December 14, 2015 by Kenneth Fisher
There are several types of triggers.
- Logon triggers – Fired when someone tries to connect to the instance.
- DML triggers – Fired after a DML statement. INSERT, UPDATE and DELETE statements.
- DDL triggers – Fired after a DDL statement. For example CREATE, ALTER, DROP, GRANT, DENY, and REVOKE.
All triggers require careful thought before implementing them. Logon triggers in particular are dangerous because they can stop anyone from being able to connect to the instance and it can take some extra work to get around them if they run amok. DML triggers are next on my be careful when using list. The problem is that these guys fire the most frequently. INSERT, UPDATE, and DELETE statements are the lifeblood of an OLTP system, coming only only behind SELECT statements in frequency and importance. Because of this any problem with a DML trigger can be compounded dramatically. They’ve been around for a while and they are heavily documented so there are lot’s of examples on how to get this type of trigger right and we don’t see a lot of absolute failures. The bane of the DML trigger is performance. A small performance issue in a DML trigger can bring a system to a grinding halt.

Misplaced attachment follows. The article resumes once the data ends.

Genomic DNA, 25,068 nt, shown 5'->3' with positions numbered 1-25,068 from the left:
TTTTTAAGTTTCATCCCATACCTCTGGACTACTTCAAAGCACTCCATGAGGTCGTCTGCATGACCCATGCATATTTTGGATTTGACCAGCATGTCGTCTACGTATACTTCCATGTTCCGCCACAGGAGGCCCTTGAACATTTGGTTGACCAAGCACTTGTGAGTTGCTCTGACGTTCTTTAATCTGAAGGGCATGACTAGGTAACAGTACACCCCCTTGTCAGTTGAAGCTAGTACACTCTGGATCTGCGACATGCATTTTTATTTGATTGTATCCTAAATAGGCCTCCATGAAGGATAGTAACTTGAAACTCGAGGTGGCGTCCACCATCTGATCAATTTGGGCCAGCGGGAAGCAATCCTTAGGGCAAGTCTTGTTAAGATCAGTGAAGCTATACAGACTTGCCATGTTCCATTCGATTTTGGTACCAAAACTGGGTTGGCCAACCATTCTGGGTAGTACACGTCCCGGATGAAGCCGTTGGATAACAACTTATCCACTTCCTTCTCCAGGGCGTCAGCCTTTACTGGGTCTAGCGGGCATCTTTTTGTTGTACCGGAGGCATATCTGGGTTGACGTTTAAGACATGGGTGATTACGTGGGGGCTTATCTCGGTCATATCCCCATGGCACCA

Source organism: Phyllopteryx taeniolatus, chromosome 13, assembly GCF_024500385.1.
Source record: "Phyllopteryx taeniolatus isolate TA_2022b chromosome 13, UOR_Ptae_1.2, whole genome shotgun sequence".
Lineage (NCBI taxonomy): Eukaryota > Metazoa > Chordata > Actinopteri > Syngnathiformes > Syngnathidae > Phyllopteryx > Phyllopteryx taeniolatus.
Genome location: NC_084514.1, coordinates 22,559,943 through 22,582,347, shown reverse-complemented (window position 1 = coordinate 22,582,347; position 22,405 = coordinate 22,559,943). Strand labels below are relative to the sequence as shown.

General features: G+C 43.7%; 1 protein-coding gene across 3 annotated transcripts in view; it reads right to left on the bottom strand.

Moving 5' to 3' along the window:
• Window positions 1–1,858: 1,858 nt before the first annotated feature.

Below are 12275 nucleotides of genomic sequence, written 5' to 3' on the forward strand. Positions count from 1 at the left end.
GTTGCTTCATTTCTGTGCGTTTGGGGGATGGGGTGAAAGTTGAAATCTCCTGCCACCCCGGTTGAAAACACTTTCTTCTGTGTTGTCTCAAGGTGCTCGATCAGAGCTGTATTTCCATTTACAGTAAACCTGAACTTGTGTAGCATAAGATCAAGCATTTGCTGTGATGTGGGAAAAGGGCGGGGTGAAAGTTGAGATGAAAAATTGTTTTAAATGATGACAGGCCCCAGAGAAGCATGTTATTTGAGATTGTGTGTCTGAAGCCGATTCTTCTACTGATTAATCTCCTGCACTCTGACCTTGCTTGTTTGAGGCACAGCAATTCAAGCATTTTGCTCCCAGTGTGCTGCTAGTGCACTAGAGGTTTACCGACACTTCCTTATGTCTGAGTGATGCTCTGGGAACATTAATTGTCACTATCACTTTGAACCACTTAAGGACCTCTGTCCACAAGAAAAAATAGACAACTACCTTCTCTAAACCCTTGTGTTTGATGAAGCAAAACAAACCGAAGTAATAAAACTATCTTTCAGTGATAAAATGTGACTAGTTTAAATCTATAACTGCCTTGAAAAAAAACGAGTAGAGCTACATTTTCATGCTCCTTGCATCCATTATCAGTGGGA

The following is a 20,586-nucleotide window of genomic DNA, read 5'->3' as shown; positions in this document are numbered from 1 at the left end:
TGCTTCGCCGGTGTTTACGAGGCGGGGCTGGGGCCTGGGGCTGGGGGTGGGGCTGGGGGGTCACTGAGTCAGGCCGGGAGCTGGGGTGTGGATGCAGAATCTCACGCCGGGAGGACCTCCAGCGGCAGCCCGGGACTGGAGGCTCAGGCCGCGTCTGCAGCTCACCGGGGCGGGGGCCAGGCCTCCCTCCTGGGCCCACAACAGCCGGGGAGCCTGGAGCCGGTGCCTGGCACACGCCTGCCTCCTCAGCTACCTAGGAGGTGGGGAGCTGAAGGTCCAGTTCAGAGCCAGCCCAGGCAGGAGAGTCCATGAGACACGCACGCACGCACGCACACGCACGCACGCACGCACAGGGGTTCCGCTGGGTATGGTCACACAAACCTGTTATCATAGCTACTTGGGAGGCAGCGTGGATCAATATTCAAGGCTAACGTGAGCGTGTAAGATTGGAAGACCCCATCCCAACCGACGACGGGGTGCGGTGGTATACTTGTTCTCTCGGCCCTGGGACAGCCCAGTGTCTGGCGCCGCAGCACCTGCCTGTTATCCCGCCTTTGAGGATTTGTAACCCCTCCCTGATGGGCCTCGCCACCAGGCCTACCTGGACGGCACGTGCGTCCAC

So now we come down to DDL triggers. These are the least dangerous type of trigger. Of course this is kind of like saying my $10k server is cheap. It’s all about perspective right? DDL triggers generally only affect developers and DBAs not users. I guess it could affect a user, but if your users are running CREATE/ALTER statements for example, then you are probably doing something wrong. Performance issues aren’t really an issue here either. No one cares if a CREATE TABLE statement takes an extra 30 seconds or so. DDL triggers are newer and while they are still reasonably well documented they are more complicated (more commands can be covered) and so mistakes are easier to make. The bane of the DDL trigger is the unexpected code path that causes your trigger to fail. The real down side is that if you aren’t the one who wrote the trigger it can be a real pain to track down why your reindex process is failing. (No, I’m not bitter at all. No really, I actually enjoy that kind of thing. But I’m rather weird.)
So here is my call to action. We have drivers licenses. How about we create a trigger license? You have to pass a test before you are allowed to put a trigger into production. And since DDL triggers are less dangerous (at least by comparison) and so most likely to be used carelessly let’s start with those.